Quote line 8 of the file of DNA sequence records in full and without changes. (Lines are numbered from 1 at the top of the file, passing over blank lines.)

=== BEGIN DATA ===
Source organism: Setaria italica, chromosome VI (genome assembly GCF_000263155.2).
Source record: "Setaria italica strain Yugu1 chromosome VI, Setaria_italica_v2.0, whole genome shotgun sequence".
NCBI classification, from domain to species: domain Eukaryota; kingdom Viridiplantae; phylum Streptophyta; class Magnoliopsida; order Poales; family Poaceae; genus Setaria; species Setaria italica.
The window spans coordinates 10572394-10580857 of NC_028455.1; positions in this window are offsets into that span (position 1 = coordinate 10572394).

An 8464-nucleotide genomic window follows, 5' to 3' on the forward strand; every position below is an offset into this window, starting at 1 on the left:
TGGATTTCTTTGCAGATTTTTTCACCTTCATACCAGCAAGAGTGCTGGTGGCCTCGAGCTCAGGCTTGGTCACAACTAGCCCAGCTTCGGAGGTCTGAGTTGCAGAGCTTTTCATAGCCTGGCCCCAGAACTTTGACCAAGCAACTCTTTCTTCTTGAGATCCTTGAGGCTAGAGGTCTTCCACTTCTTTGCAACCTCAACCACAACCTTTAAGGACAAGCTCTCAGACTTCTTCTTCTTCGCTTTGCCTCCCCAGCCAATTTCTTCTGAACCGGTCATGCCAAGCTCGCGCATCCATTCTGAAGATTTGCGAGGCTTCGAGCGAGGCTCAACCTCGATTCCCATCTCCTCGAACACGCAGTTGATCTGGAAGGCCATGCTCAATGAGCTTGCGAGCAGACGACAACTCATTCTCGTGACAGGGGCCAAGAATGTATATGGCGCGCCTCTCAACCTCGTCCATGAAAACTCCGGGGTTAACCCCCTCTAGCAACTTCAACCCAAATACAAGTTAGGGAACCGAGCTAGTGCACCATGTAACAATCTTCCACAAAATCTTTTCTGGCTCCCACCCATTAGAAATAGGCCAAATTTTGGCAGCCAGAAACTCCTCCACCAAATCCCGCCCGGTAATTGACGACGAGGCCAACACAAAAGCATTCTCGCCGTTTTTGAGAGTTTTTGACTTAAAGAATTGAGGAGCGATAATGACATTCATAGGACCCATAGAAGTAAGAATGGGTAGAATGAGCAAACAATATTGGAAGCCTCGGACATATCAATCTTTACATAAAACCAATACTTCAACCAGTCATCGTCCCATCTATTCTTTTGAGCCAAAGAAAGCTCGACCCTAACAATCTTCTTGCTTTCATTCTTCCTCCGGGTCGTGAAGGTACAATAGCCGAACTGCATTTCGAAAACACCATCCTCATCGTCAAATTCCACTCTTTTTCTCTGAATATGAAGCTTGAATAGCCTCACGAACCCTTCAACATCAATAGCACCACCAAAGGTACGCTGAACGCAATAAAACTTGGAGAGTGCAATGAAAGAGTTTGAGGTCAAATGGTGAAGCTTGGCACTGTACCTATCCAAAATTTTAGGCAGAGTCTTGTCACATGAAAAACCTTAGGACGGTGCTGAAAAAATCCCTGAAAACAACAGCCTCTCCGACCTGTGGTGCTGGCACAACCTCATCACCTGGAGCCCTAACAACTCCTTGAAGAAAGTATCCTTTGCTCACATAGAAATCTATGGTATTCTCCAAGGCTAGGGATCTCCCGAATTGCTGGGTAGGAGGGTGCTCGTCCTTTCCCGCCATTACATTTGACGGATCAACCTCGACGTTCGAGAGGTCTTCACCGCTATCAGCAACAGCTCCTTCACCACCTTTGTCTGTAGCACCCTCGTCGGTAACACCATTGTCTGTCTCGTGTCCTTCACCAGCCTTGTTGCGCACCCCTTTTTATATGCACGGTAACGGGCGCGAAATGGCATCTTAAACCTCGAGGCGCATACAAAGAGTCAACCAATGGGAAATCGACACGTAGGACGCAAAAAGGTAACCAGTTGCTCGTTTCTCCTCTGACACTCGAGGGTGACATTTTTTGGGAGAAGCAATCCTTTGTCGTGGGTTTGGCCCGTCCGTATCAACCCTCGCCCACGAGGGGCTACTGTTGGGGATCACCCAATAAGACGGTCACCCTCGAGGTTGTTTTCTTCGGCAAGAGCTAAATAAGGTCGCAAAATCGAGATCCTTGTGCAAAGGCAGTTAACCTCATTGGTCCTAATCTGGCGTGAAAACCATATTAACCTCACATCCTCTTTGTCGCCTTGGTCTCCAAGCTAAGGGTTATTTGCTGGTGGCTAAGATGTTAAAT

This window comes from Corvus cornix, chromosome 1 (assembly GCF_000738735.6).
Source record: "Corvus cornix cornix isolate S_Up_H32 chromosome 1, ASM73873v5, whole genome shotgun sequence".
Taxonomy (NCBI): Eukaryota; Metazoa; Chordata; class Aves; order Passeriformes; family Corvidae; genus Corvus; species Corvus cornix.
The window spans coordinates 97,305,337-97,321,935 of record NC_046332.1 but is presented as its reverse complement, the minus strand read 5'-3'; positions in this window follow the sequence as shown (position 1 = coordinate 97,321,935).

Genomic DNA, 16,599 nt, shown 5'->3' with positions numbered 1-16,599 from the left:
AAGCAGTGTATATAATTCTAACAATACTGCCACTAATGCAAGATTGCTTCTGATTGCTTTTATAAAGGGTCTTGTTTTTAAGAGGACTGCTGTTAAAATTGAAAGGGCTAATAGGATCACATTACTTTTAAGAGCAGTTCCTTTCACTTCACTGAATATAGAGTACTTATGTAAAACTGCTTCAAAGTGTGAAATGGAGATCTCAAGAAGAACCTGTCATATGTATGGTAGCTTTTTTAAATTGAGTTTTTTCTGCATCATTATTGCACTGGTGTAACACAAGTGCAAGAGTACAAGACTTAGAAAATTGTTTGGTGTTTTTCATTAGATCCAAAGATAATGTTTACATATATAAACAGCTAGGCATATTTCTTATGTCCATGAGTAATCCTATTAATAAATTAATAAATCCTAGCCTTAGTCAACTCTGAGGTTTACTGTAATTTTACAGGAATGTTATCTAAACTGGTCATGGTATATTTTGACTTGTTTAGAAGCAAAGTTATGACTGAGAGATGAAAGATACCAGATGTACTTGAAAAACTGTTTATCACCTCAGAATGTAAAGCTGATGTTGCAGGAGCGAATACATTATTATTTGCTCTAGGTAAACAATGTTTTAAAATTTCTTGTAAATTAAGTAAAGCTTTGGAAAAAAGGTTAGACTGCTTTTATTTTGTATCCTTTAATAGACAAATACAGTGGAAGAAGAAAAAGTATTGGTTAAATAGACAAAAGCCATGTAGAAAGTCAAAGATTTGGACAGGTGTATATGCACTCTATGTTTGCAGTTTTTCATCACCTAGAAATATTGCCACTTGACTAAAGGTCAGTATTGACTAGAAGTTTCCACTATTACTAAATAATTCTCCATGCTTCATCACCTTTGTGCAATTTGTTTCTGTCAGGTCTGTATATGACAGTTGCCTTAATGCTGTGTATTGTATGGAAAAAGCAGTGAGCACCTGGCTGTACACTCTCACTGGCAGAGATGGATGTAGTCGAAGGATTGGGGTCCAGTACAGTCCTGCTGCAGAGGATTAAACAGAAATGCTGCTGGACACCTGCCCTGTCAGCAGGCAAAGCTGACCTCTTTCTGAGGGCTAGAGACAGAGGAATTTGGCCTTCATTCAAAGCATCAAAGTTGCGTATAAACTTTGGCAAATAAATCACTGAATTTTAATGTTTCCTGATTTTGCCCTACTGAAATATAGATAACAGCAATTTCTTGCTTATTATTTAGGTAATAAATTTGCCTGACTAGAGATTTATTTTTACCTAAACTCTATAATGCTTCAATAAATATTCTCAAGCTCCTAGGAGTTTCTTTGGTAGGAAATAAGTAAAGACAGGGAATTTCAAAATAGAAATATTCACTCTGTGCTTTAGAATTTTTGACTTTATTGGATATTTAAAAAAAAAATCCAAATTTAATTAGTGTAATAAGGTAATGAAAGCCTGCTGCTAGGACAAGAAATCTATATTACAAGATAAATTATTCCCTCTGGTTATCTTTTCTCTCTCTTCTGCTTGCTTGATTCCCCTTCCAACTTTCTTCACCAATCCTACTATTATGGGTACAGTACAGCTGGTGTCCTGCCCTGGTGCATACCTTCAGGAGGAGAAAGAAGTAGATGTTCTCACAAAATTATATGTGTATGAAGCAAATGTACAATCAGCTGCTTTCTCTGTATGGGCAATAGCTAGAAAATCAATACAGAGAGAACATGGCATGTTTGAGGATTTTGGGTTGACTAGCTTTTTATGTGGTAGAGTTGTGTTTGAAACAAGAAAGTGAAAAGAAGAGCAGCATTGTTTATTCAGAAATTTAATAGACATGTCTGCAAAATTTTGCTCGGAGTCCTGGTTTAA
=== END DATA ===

Source record: "Corvus cornix cornix isolate S_Up_H32 chromosome 1, ASM73873v5, whole genome shotgun sequence".